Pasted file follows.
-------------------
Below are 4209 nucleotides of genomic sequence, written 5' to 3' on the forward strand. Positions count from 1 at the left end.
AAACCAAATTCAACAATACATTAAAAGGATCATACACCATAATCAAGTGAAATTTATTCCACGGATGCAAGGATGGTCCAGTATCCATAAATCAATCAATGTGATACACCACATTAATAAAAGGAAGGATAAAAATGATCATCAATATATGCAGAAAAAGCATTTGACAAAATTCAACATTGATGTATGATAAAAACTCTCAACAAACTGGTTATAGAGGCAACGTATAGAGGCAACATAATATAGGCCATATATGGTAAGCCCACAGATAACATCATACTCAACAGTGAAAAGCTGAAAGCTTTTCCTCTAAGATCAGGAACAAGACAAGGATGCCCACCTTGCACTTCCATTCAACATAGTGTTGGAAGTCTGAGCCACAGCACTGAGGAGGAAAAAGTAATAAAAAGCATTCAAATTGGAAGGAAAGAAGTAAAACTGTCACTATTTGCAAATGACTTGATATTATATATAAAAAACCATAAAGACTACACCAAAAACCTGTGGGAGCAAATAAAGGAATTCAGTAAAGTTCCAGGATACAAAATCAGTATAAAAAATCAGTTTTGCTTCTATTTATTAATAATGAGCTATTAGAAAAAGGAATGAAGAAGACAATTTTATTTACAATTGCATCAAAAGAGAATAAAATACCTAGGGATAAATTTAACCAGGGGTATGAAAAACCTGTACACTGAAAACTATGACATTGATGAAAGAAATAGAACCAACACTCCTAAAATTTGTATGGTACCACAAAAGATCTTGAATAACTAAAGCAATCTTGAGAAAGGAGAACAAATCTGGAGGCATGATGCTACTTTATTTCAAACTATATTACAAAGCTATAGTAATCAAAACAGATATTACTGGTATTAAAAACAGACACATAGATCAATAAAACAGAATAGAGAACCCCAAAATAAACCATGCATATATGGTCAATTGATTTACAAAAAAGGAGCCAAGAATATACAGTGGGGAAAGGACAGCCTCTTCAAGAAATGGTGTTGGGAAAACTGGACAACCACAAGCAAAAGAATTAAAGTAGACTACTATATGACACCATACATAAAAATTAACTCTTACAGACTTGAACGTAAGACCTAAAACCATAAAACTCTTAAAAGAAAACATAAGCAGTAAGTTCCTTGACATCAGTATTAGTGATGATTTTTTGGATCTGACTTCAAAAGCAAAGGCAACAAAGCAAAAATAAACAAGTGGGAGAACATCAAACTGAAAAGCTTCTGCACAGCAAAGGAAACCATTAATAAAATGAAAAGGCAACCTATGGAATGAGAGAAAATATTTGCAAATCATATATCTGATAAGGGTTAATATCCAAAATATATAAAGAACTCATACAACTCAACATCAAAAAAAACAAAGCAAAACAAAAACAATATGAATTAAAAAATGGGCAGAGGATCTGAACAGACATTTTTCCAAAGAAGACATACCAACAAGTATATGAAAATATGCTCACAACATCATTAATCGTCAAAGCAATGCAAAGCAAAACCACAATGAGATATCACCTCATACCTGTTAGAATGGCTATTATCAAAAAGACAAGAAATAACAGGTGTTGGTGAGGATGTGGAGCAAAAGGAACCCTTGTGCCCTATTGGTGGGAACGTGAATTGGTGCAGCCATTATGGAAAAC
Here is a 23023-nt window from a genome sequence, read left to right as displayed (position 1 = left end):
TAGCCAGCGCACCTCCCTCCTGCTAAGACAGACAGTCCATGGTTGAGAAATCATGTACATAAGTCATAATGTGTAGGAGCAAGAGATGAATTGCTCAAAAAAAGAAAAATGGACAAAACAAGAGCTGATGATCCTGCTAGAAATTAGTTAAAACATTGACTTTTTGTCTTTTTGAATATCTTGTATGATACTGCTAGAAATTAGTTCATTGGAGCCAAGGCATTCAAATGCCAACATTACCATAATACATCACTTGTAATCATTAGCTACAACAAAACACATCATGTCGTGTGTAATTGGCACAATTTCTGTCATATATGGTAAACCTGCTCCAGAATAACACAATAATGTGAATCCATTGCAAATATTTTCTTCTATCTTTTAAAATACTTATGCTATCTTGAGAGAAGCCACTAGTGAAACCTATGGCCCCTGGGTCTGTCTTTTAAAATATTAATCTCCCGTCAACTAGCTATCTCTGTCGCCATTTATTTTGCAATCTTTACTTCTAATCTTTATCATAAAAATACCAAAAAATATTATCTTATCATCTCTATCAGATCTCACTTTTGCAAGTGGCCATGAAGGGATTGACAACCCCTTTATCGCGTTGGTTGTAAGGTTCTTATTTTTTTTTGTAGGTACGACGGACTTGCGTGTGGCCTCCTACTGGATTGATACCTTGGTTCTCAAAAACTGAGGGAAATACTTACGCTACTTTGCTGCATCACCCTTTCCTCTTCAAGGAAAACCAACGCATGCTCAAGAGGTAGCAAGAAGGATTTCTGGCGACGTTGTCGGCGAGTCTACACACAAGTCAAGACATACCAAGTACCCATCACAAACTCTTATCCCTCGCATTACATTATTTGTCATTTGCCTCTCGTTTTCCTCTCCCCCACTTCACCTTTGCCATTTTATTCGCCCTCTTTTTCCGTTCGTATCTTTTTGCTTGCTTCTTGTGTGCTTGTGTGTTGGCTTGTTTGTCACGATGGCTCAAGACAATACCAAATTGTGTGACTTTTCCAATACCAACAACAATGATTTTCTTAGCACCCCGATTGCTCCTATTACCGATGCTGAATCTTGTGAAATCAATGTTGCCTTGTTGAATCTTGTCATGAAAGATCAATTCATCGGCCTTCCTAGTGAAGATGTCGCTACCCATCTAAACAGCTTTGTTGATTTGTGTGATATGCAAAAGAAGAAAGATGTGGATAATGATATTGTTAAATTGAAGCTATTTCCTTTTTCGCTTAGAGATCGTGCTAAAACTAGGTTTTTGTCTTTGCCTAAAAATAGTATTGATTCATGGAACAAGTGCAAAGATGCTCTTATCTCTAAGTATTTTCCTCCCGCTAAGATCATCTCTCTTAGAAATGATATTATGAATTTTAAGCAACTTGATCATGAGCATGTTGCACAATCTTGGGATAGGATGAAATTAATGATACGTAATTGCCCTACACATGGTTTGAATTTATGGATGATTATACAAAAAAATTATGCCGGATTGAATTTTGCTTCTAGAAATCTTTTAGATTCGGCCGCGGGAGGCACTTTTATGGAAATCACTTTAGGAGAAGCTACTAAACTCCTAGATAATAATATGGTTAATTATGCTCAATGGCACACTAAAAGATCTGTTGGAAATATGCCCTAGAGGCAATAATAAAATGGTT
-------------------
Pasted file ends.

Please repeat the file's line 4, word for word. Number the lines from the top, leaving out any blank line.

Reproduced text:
TAGCCAGCGCACCTCCCTCCTGCTAAGACAGACAGTCCATGGTTGAGAAATCATGTACATAAGTCATAATGTGTAGGAGCAAGAGATGAATTGCTCAAAAAAAGAAAAATGGACAAAACAAGAGCTGATGATCCTGCTAGAAATTAGTTAAAACATTGACTTTTTGTCTTTTTGAATATCTTGTATGATACTGCTAGAAATTAGTTCATTGGAGCCAAGGCATTCAAATGCCAACATTACCATAATACATCACTTGTAATCATTAGCTACAACAAAACACATCATGTCGTGTGTAATTGGCACAATTTCTGTCATATATGGTAAACCTGCTCCAGAATAACACAATAATGTGAATCCATTGCAAATATTTTCTTCTATCTTTTAAAATACTTATGCTATCTTGAGAGAAGCCACTAGTGAAACCTATGGCCCCTGGGTCTGTCTTTTAAAATATTAATCTCCCGTCAACTAGCTATCTCTGTCGCCATTTATTTTGCAATCTTTACTTCTAATCTTTATCATAAAAATACCAAAAAATATTATCTTATCATCTCTATCAGATCTCACTTTTGCAAGTGGCCATGAAGGGATTGACAACCCCTTTATCGCGTTGGTTGTAAGGTTCTTATTTTTTTTTGTAGGTACGACGGACTTGCGTGTGGCCTCCTACTGGATTGATACCTTGGTTCTCAAAAACTGAGGGAAATACTTACGCTACTTTGCTGCATCACCCTTTCCTCTTCAAGGAAAACCAACGCATGCTCAAGAGGTAGCAAGAAGGATTTCTGGCGACGTTGTCGGCGAGTCTACACACAAGTCAAGACATACCAAGTACCCATCACAAACTCTTATCCCTCGCATTACATTATTTGTCATTTGCCTCTCGTTTTCCTCTCCCCCACTTCACCTTTGCCATTTTATTCGCCCTCTTTTTCCGTTCGTATCTTTTTGCTTGCTTCTTGTGTGCTTGTGTGTTGGCTTGTTTGTCACGATGGCTCAAGACAATACCAAATTGTGTGACTTTTCCAATACCAACAACAATGATTTTCTTAGCACCCCGATTGCTCCTATTACCGATGCTGAATCTTGTGAAATCAATGTTGCCTTGTTGAATCTTGTCATGAAAGATCAATTCATCGGCCTTCCTAGTGAAGATGTCGCTACCCATCTAAACAGCTTTGTTGATTTGTGTGATATGCAAAAGAAGAAAGATGTGGATAATGATATTGTTAAATTGAAGCTATTTCCTTTTTCGCTTAGAGATCGTGCTAAAACTAGGTTTTTGTCTTTGCCTAAAAATAGTATTGATTCATGGAACAAGTGCAAAGATGCTCTTATCTCTAAGTATTTTCCTCCCGCTAAGATCATCTCTCTTAGAAATGATATTATGAATTTTAAGCAACTTGATCATGAGCATGTTGCACAATCTTGGGATAGGATGAAATTAATGATACGTAATTGCCCTACACATGGTTTGAATTTATGGATGATTATACAAAAAAATTATGCCGGATTGAATTTTGCTTCTAGAAATCTTTTAGATTCGGCCGCGGGAGGCACTTTTATGGAAATCACTTTAGGAGAAGCTACTAAACTCCTAGATAATAATATGGTTAATTATGCTCAATGGCACACTAAAAGATCTGTTGGAAATATGCCCTAGAGGCAATAATAAAATGGTT